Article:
Ever since my first granddaughter Isabelle was born three years ago, I have tried to take the high road when it comes to the other grandparents. In our family this group includes my daughter-in-law's mother and my son's father and stepmother, in addition to my husband. We are all kind and sensitive toward one another — most of the time.
But the other day when my ex-husband mentioned over the phone that our son had told him that the Thankgiving dinner they'd shared had been his happiest family gathering ever, I wanted to strangle my ex. Even if our son and his family had preferred the Thanksgiving celebration with his father's brood to the one at my home two days earlier, why was the man telling me this? Was he being sadistic or merely unconscious?
I muttered something about dinner burning on the stove and got off the phone as fast as I could.
Feelings that come with the territory
It's not always easy taking the high road. It's not always easy being the nana in Washington, D.C., when the other set of paternal grandparents and the maternal grandmother live five minutes from our grandkids in California. It's not easy keeping my heart open and my mouth shut when I get wind of the many fabulous weekly visits between these California grandparents and the kids.
I used to think something was wrong with me. I was sure that the fizzy feeling I got in my gut when I heard about all the fun the girls were having with the other grandparents was yet one more sign of my deeply flawed character. But now, a few years into this grandparent business, I've come to the conclusion that feelings of rivalry and jealousy — of an intensity that most of us haven't experienced since junior high school — simply come with the territory.
This makes sense when you consider that when we become grandparents, we suddenly go from being the mother or the father to one of a pack. Love for our grandchildren may unite us, but, like members of any pack, we sniff out the competition and jockey for position in the new order.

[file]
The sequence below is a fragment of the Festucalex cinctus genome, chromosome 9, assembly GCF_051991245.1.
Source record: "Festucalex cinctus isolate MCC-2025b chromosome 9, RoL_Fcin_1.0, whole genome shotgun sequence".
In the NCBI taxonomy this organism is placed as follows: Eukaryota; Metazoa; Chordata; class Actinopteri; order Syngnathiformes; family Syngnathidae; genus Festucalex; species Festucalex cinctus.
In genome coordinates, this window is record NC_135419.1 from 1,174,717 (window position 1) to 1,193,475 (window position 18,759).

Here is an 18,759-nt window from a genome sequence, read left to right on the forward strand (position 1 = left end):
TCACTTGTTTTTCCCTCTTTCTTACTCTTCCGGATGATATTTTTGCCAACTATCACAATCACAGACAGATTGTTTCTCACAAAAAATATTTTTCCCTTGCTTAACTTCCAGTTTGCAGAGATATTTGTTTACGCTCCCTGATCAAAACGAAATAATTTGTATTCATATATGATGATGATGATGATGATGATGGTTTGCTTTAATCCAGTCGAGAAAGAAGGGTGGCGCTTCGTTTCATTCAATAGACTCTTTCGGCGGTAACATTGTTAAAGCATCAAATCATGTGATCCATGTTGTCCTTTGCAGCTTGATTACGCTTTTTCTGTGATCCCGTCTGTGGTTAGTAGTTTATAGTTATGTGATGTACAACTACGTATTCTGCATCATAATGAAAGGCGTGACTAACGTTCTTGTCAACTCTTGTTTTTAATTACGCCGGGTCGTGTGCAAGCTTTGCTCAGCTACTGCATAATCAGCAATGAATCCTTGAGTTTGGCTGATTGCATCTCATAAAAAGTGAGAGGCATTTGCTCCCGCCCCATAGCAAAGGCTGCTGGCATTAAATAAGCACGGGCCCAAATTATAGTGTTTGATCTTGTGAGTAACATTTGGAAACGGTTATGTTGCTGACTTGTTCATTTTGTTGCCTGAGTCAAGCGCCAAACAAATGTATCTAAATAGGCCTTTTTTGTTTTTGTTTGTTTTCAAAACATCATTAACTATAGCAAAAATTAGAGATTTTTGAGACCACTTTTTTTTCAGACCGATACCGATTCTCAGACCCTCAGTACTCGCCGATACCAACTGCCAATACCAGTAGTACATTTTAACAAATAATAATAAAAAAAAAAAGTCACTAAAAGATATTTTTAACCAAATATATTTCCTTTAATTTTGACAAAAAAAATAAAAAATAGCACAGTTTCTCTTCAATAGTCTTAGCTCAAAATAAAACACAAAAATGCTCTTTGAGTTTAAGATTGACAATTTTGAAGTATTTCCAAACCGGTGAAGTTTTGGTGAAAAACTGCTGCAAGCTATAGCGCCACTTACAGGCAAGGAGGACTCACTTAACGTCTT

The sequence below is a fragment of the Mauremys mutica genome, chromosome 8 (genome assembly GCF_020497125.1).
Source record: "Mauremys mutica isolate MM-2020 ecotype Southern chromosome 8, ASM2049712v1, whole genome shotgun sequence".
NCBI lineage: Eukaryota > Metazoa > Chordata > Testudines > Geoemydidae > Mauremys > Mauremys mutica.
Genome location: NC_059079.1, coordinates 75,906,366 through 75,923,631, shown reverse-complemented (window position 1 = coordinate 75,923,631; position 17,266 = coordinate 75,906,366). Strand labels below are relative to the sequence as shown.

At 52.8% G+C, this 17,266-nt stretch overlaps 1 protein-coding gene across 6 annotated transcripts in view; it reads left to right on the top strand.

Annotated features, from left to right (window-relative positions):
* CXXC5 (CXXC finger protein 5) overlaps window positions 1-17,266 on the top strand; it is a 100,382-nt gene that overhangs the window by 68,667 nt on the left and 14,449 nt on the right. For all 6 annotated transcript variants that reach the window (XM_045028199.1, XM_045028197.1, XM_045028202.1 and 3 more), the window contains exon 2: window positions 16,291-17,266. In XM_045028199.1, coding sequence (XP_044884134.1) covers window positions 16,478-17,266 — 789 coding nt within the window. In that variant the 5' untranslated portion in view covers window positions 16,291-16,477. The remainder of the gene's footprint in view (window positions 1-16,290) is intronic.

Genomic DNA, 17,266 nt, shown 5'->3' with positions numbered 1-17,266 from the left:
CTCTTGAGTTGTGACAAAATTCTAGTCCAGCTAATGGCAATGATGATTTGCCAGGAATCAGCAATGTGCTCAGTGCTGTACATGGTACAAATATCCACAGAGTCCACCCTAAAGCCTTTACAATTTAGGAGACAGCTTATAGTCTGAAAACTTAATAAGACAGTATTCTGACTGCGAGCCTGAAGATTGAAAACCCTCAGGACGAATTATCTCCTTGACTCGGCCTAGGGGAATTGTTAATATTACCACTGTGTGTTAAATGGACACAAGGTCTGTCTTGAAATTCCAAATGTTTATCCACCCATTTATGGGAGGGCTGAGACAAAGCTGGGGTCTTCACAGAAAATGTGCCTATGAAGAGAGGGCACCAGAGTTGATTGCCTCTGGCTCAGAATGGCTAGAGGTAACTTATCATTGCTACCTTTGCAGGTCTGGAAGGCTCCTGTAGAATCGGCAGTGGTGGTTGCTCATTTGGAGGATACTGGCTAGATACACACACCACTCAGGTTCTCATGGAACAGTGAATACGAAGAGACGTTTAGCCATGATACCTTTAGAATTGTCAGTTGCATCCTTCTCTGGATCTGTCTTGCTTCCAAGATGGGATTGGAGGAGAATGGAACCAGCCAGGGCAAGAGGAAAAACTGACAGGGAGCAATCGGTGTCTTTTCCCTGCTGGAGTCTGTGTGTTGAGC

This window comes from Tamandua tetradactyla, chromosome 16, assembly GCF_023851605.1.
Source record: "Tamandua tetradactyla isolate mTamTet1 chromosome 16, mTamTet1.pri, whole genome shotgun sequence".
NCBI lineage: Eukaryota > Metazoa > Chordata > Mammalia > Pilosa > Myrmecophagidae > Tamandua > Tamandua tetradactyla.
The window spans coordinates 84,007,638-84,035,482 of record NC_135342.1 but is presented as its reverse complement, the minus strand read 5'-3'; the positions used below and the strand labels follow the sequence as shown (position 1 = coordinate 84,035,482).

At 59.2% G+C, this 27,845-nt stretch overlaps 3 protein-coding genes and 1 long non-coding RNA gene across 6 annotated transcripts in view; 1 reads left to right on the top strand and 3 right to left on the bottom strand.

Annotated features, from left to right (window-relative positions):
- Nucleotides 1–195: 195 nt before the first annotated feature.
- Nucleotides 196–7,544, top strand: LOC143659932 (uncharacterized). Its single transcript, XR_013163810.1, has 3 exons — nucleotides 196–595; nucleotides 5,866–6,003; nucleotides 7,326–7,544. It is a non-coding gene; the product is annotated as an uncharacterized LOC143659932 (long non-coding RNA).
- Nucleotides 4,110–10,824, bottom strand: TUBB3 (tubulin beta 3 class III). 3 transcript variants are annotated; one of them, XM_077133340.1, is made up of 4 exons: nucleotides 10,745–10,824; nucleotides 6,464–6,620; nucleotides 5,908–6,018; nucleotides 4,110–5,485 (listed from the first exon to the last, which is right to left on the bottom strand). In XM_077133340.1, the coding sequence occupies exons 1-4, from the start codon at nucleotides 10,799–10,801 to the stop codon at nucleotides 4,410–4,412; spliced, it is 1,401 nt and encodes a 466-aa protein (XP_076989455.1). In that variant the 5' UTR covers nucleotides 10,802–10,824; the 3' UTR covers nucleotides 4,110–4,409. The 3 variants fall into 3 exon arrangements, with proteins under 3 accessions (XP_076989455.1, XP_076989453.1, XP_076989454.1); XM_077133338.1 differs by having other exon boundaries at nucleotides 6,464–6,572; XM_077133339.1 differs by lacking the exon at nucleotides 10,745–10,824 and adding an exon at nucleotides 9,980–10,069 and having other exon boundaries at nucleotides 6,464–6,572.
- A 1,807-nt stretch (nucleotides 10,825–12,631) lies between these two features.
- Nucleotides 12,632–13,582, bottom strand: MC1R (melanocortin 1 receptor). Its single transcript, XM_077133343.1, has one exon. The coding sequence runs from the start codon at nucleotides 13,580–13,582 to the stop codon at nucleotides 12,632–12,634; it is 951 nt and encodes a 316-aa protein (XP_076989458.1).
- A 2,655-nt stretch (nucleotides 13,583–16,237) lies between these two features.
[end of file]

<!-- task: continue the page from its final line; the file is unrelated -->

Unfair family competition
Inevitably, the playing field is uneven. One set of grandparents may live close to the grandchildren and babysit regularly, another set may be able to afford lavish gifts and annual trips to Disney World, and yet another grandparent may have the zip (and balance) to rollerblade alongside the kids. And so we worry and stew and compare ourselves with the grandparent competition.
In "The Rivals," her hilarious but pointed essay in Eye of My Heart, Judith Viorst writes: "Competition for Most Adored Grandmother seriously heats up when the mother-in-law of our daughter or son, our grandchildren's other granny, stakes her legitimate claim on their affections. Yes, fond though we may be of this other woman, and glad though we may be that she loves our grandchildren, and resigned though we may be to the fact that our grandchildren love her back, we are hoping that our grandchildren love us more. A whole lot more."
If there is any grandparent out there who has never felt the slightest trace of rivalry toward your grandchildren's other (living, functioning) grandparents, I would like to hear from you. I would like to know your secret, which I promise to reveal in a future column.
The good news for the rest of us is that although we may not be proud of our anxious, competitive feelings, we don't need to act on them. In fact, I'm convinced that admitting them — if only to ourselves — makes us much less likely to behave like self-centered teenagers out to win a popularity contest.
Awareness confers power — the power to behave like a grown-up.
Kids who stay above the fray
The other good news is that kids are naturally wise, impervious to gimmicks to win their affections, and they can never get enough love. Remember that old Leonard Cohen lyric about children: They are leaning out for love and they will lean that way forever. They are not keeping score or rating their grandparents.
Every time I see Isabelle and Azalia, her baby sister, I am reminded of this. Even if they've spent many wonderful hours with their California grandparents during the preceding months, they're thrilled to see me — and I, of course, am overjoyed to see them. Best of all, we meet in the present moment and my fears about being low on the grandparent totem pole evaporate like early morning mist.
So, although I may be furious at my ex for his thoughtless remark, chances are I won't strangle him when the whole family — all sides — gathers at my son and daughter-in-law's house for Christmas dinner. (This may be a challenging event, but at least my son won't be able to say that he preferred celebrating the holiday with his father.)
And when I start getting that old fizzy feeling in my gut — as I'm bound to on occasion after I return to Washington — I'll just turn on my Leonard Cohen CD and remind myself that not only are we all leaning out for love forever, but there's plenty to go around.
Barbara Graham, a Grandparents.com columnist, is the editor of the anthology, Eye of My Heart: 27 Writers Reveal the Hidden Pleasures and Perils of Being a Grandmother (Harper), which tells "the whole crazy, complicated truth about being a grandmother in today's world."
How well do you get along with your grandchild and other family members? Want to know if your personalities mesh?Find out here.